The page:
1079. When does a Trans-Esophageal Echocardiogram (TEE) change management of Staphylococcus aureus bacteremia (SAB)?
Session: Poster Abstract Session: Bacteremia and Endocarditis
Friday, October 5, 2018
Room: S Poster Hall
Background: The recognition of infective endocarditis (IE) as a serious complication of SAB has led to a low threshold for echocardiography, extended treatment (eTx) with anti-staphylococcal agents (anti-SA) and even surgery. However, indications for eTx outside of IE are numerous. We sought to determine the frequency in which findings from a TEE changed clinical SAB management.

Methods: Adults with SAB within the Calgary Health Zone between 2012-2014 were included if both a transthoracic echocardiogram (TTE) and TEE were performed within 7 days of each other. Patients potentially benefiting from eTx courses were a priori defined as having ≥1 of; 1. metastatic phenomena, 2. complicated SAB (defined as community acquired (CA), persistent fever/bacteremia at ≥48 hours), 3. intracardiac devices and/or 4. Duke Criteria defined IE (separately evaluated using TTE or TEE). Patient demographics, treatment (including changes to anti-SA duration and surgical indications), and clinical outcomes were extracted and evaluated.

Results: Of 961 SAB episodes, 179 (18% MRSA) met inclusion criteria (median 3.0 days, IQR 1.9-5.1 between TTE and TEE). Within the cohort 29% (n=51) had metastatic phenomena (intracranial; 9% [n=16], vertebral; 8% [n=14]; empyema; 6% [n=11]). Complicated bacteremia was present in 89% (n=159), while 13% (n=23) had intravascular hardware (39% pacemakers, 65% valve prostheses). IE was diagnosed in 22% (n=40) of SAB episodes, with TTE identifying 58% of vegetations (n=23) and TEE identifying an additional 30% (n=15).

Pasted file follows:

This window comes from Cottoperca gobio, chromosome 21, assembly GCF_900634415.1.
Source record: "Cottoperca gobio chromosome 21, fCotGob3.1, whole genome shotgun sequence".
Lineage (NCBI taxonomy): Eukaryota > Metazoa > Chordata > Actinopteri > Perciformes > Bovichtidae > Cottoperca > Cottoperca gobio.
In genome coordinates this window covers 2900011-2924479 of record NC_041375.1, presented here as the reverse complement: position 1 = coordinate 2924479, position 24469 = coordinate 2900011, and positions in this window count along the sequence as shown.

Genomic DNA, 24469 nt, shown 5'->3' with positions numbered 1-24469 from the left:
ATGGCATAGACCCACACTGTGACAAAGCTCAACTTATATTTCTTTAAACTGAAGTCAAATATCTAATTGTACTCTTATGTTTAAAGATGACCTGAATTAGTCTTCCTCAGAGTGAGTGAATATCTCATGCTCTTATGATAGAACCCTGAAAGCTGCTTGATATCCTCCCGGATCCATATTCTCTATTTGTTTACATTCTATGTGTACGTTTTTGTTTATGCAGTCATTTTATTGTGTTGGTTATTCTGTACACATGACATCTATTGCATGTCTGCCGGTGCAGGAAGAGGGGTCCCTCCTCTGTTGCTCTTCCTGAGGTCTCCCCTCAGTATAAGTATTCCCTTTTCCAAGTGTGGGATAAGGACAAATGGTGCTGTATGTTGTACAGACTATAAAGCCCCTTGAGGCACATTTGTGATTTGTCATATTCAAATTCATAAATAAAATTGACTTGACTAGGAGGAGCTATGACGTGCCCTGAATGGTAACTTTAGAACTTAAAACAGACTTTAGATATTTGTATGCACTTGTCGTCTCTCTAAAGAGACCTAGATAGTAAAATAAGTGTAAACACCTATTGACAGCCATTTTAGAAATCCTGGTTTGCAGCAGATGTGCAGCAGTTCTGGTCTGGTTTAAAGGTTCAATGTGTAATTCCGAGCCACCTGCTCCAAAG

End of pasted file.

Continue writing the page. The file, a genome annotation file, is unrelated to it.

Of the cohort, 89% (n=160), 37% (n=67), 4% (n=7) of SAB had ≥1, 2, 3 non-echocardiographic indications for eTx, respectively. Only one patient met criteria for eTx solely based on IE diagnosed from concordant TTE and TEE. Actual duration of therapy did not differ in SAB episodes that had ≥1 a priori eTx criteria but had a negative TEE relative to those who had a positive TEE (36.7 days, IQR 23.4-48.6 vs 43.8 days, IQR 33.3-49.5, p=0.17). Of the 15 episodes of TEE-only evident IE, 14 were CA, 12 had prolonged BSI, and 9 embolic phenomena. Only 11 patients in the cohort required cardiac surgery, none were identified exclusively by TEE.

Conclusion: Routine performance of TEE may not be required in all SAB as many patients have alternate indications for eTx with anti-SA regardless of TEE findings.

John Lam, MD1, Stephen Robinson, MD2, Daniel Gregson, MD3, Ranjani Somayaji, M.D.4, John Conly, MD5, Lisa Welikovitch, MD3 and Michael Parkins, MD6, (1)Department of Medicine, University of Calgary, Calgary, AB, Canada, (2)Medicine, Dalhousie University, Saint John, NB, Canada, (3)University of Calgary, Calgary, AB, Canada, (4)Department of Medicine;, University of Calgary and Alberta Health Services - Calgary zone, Calgary, AB, Canada, (5)Alberta Health Services, Calgary Zone, Calgary, AB, Canada, (6)Department of Medicine; Division of Microbiology & Infectious Diseases, University of Calgary, Calgary, AB, Canada


J. Lam, None

S. Robinson, None

D. Gregson, None

R. Somayaji, None

J. Conly, None

L. Welikovitch, None

M. Parkins, None

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